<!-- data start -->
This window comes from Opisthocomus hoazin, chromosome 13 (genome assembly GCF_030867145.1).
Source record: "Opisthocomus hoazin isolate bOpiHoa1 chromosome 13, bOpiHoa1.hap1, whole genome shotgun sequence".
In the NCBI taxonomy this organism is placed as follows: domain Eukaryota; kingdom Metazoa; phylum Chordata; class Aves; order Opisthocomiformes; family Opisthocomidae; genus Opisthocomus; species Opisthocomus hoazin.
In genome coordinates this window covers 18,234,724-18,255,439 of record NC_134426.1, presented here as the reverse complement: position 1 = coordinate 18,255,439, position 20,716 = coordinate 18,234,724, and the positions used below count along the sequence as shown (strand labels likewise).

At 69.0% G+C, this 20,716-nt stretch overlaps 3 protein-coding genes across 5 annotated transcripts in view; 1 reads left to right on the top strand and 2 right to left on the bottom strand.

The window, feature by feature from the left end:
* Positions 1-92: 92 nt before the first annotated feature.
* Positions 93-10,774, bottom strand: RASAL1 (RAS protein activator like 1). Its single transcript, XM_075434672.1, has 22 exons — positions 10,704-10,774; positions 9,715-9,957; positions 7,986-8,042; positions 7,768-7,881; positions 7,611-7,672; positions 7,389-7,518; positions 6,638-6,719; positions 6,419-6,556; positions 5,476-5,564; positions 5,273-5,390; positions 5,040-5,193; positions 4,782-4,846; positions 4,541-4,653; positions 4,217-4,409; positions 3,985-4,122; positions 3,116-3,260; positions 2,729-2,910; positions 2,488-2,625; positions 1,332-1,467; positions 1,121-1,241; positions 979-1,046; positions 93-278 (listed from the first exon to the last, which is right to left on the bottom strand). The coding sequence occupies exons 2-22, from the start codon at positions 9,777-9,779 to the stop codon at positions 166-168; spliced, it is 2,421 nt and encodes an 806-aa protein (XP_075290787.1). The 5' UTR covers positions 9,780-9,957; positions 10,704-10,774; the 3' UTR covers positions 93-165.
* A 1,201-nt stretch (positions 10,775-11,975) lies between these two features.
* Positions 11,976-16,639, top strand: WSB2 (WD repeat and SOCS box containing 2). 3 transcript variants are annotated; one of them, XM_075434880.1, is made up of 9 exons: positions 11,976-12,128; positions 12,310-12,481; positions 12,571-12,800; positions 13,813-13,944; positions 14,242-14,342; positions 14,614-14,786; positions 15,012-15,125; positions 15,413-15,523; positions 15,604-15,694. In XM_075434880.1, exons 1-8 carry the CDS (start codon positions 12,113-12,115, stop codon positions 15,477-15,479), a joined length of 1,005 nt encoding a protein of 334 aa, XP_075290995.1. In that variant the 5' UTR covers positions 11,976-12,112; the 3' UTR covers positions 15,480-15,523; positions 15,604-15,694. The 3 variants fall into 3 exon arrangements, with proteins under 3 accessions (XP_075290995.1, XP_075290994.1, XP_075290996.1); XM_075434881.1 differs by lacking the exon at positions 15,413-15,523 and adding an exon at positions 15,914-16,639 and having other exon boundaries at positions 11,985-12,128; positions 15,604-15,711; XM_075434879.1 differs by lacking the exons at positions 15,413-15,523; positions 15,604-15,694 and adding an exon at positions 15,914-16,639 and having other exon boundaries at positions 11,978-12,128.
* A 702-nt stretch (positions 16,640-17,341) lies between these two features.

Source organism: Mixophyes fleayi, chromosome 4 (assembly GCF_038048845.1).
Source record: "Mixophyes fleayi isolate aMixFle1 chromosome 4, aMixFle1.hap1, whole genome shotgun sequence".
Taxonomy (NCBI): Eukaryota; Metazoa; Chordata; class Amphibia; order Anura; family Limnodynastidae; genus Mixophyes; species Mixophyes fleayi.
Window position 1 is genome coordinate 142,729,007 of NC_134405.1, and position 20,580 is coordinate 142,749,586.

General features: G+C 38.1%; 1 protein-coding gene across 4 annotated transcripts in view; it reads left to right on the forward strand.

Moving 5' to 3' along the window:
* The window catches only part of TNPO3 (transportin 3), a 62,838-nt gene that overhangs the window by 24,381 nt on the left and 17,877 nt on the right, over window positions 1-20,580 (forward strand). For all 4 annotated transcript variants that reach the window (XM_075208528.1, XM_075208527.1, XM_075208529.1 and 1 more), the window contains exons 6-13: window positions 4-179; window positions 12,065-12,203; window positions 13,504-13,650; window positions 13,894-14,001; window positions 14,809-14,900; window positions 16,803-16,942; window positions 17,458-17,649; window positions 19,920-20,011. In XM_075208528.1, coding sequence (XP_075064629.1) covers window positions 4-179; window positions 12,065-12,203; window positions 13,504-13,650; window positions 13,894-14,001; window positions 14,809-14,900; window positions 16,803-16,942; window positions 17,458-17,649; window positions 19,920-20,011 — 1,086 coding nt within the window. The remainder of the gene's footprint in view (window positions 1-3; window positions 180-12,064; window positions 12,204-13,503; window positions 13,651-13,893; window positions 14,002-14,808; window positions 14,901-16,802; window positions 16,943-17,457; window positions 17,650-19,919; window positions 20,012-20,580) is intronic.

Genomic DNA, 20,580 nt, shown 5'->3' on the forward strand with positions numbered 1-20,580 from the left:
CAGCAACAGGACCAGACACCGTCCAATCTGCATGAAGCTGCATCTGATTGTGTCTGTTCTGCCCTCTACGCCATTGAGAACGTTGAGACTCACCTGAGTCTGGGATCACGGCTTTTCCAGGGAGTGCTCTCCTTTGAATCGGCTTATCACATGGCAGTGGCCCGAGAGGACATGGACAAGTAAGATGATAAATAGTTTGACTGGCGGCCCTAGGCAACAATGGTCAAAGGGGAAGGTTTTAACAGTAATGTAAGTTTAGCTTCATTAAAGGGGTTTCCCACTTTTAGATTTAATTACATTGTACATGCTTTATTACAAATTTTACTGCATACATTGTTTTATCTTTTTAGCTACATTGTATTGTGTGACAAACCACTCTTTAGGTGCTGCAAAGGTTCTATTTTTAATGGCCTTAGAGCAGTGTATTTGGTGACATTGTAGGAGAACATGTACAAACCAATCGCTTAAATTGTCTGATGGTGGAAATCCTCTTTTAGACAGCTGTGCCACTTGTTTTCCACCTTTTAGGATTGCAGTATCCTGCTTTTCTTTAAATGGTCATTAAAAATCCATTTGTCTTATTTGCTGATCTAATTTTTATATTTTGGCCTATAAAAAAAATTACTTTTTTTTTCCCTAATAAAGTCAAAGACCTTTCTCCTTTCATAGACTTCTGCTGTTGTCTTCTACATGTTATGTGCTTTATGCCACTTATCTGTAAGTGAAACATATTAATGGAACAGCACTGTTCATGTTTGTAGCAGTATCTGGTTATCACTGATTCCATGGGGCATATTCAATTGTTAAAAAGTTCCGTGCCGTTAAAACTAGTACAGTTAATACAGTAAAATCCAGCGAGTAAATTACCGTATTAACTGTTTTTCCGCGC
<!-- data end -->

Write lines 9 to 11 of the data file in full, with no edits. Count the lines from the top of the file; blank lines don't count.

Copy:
* A 1,201-nt stretch (positions 10,775-11,975) lies between these two features.
* Positions 11,976-16,639, top strand: WSB2 (WD repeat and SOCS box containing 2). 3 transcript variants are annotated; one of them, XM_075434880.1, is made up of 9 exons: positions 11,976-12,128; positions 12,310-12,481; positions 12,571-12,800; positions 13,813-13,944; positions 14,242-14,342; positions 14,614-14,786; positions 15,012-15,125; positions 15,413-15,523; positions 15,604-15,694. In XM_075434880.1, exons 1-8 carry the CDS (start codon positions 12,113-12,115, stop codon positions 15,477-15,479), a joined length of 1,005 nt encoding a protein of 334 aa, XP_075290995.1. In that variant the 5' UTR covers positions 11,976-12,112; the 3' UTR covers positions 15,480-15,523; positions 15,604-15,694. The 3 variants fall into 3 exon arrangements, with proteins under 3 accessions (XP_075290995.1, XP_075290994.1, XP_075290996.1); XM_075434881.1 differs by lacking the exon at positions 15,413-15,523 and adding an exon at positions 15,914-16,639 and having other exon boundaries at positions 11,985-12,128; positions 15,604-15,711; XM_075434879.1 differs by lacking the exons at positions 15,413-15,523; positions 15,604-15,694 and adding an exon at positions 15,914-16,639 and having other exon boundaries at positions 11,978-12,128.
* A 702-nt stretch (positions 16,640-17,341) lies between these two features.